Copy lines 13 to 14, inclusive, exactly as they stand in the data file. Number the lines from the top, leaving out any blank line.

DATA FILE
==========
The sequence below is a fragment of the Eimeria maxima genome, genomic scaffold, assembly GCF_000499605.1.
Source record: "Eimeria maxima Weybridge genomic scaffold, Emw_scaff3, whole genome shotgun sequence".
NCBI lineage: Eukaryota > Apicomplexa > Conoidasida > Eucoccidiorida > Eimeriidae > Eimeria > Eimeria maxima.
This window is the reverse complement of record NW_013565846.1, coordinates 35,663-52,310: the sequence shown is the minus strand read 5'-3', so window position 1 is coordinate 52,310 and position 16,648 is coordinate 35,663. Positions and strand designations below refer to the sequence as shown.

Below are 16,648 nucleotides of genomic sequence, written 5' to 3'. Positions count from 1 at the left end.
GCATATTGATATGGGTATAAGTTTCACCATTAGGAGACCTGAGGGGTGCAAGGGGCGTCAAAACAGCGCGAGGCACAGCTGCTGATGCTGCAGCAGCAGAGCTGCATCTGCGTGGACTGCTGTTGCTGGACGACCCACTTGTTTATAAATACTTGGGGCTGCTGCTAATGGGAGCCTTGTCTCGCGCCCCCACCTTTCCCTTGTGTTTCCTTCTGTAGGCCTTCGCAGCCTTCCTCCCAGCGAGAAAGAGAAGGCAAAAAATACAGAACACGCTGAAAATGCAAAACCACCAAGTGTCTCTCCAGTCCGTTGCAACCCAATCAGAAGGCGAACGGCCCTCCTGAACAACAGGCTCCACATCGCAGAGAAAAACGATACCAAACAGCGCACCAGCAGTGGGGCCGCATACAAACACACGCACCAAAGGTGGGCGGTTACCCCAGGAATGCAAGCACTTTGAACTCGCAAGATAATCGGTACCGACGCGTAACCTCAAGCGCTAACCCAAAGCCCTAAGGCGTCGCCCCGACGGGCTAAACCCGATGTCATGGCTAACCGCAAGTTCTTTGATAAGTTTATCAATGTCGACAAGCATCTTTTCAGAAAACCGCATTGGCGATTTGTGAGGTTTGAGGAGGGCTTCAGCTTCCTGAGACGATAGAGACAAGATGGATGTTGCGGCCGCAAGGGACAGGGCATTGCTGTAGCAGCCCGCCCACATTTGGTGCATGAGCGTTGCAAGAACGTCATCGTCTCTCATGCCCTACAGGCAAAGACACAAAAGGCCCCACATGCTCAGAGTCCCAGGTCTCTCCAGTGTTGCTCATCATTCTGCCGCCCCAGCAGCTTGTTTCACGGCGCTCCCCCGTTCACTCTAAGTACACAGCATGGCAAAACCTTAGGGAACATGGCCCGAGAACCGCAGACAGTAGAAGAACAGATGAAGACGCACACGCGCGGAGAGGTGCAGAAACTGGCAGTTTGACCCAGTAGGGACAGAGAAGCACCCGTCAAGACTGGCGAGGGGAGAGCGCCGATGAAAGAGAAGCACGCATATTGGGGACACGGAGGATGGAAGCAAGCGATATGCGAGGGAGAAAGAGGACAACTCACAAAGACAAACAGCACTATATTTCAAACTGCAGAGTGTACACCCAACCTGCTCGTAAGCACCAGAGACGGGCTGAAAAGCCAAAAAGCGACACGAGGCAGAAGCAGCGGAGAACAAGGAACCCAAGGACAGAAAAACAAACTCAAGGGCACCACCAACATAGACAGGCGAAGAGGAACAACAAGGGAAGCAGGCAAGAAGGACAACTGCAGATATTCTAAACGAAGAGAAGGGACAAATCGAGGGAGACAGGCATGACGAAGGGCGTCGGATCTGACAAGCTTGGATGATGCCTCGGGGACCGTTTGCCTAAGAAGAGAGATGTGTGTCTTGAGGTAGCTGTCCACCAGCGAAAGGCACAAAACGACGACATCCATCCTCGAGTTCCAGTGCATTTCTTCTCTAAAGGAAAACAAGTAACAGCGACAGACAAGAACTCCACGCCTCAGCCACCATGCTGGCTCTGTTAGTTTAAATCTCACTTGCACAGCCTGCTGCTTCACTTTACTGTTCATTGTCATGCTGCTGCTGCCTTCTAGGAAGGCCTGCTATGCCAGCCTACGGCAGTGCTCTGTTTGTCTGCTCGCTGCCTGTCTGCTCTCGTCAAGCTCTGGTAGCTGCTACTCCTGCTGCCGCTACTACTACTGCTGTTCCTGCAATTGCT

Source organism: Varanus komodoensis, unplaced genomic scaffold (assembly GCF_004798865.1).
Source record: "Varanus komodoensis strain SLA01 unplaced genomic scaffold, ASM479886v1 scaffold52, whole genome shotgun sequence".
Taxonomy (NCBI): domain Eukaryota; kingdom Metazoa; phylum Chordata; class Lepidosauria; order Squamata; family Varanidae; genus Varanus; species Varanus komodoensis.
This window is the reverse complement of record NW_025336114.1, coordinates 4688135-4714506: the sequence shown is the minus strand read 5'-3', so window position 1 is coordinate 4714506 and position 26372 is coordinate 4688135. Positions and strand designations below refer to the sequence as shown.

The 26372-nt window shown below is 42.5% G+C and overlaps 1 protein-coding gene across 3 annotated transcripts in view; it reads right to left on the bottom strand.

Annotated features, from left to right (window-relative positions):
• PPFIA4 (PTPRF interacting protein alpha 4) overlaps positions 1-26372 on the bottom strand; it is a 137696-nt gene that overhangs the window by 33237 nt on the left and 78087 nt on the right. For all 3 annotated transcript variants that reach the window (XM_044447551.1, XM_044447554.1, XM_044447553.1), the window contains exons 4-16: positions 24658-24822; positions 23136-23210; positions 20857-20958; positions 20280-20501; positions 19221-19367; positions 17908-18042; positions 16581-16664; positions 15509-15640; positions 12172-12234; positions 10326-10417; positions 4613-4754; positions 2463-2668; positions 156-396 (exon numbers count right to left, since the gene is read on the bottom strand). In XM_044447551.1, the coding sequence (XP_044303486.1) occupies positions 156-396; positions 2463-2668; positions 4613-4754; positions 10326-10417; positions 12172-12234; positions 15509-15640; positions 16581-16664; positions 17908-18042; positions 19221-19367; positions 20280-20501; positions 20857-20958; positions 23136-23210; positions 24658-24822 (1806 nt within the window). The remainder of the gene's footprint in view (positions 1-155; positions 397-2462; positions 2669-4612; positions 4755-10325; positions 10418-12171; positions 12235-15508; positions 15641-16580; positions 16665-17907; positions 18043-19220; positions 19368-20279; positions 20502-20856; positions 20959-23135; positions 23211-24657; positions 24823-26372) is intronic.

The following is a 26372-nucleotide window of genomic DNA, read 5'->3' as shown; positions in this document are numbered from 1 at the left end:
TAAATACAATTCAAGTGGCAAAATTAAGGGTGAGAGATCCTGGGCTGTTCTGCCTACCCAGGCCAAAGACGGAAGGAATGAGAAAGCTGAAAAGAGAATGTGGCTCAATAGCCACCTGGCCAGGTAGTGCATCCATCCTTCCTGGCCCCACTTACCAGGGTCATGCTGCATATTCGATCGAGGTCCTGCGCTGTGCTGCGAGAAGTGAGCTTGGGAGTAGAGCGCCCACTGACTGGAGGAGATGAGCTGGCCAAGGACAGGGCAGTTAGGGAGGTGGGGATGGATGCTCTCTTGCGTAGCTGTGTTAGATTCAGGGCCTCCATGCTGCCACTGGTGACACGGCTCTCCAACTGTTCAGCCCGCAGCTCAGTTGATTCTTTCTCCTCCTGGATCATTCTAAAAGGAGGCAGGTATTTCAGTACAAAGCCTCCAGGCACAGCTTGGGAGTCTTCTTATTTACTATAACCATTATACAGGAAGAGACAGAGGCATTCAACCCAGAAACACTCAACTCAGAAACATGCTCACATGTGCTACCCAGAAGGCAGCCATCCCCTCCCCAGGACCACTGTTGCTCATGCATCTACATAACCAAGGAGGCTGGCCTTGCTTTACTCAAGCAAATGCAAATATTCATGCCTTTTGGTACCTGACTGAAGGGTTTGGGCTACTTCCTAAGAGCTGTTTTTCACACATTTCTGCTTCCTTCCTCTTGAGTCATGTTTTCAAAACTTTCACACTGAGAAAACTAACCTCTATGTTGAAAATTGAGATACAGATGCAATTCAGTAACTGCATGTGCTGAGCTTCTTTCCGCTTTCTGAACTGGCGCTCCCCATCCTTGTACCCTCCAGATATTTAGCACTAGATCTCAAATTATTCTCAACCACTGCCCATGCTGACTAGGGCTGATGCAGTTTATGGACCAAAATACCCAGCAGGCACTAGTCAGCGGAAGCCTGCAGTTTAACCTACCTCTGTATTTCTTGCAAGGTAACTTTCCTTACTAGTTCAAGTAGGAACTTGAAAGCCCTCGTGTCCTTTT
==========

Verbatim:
• PPFIA4 (PTPRF interacting protein alpha 4) overlaps positions 1-26372 on the bottom strand; it is a 137696-nt gene that overhangs the window by 33237 nt on the left and 78087 nt on the right. For all 3 annotated transcript variants that reach the window (XM_044447551.1, XM_044447554.1, XM_044447553.1), the window contains exons 4-16: positions 24658-24822; positions 23136-23210; positions 20857-20958; positions 20280-20501; positions 19221-19367; positions 17908-18042; positions 16581-16664; positions 15509-15640; positions 12172-12234; positions 10326-10417; positions 4613-4754; positions 2463-2668; positions 156-396 (exon numbers count right to left, since the gene is read on the bottom strand). In XM_044447551.1, the coding sequence (XP_044303486.1) occupies positions 156-396; positions 2463-2668; positions 4613-4754; positions 10326-10417; positions 12172-12234; positions 15509-15640; positions 16581-16664; positions 17908-18042; positions 19221-19367; positions 20280-20501; positions 20857-20958; positions 23136-23210; positions 24658-24822 (1806 nt within the window). The remainder of the gene's footprint in view (positions 1-155; positions 397-2462; positions 2669-4612; positions 4755-10325; positions 10418-12171; positions 12235-15508; positions 15641-16580; positions 16665-17907; positions 18043-19220; positions 19368-20279; positions 20502-20856; positions 20959-23135; positions 23211-24657; positions 24823-26372) is intronic.

The following is a 26372-nucleotide window of genomic DNA, read 5'->3' as shown; positions in this document are numbered from 1 at the left end: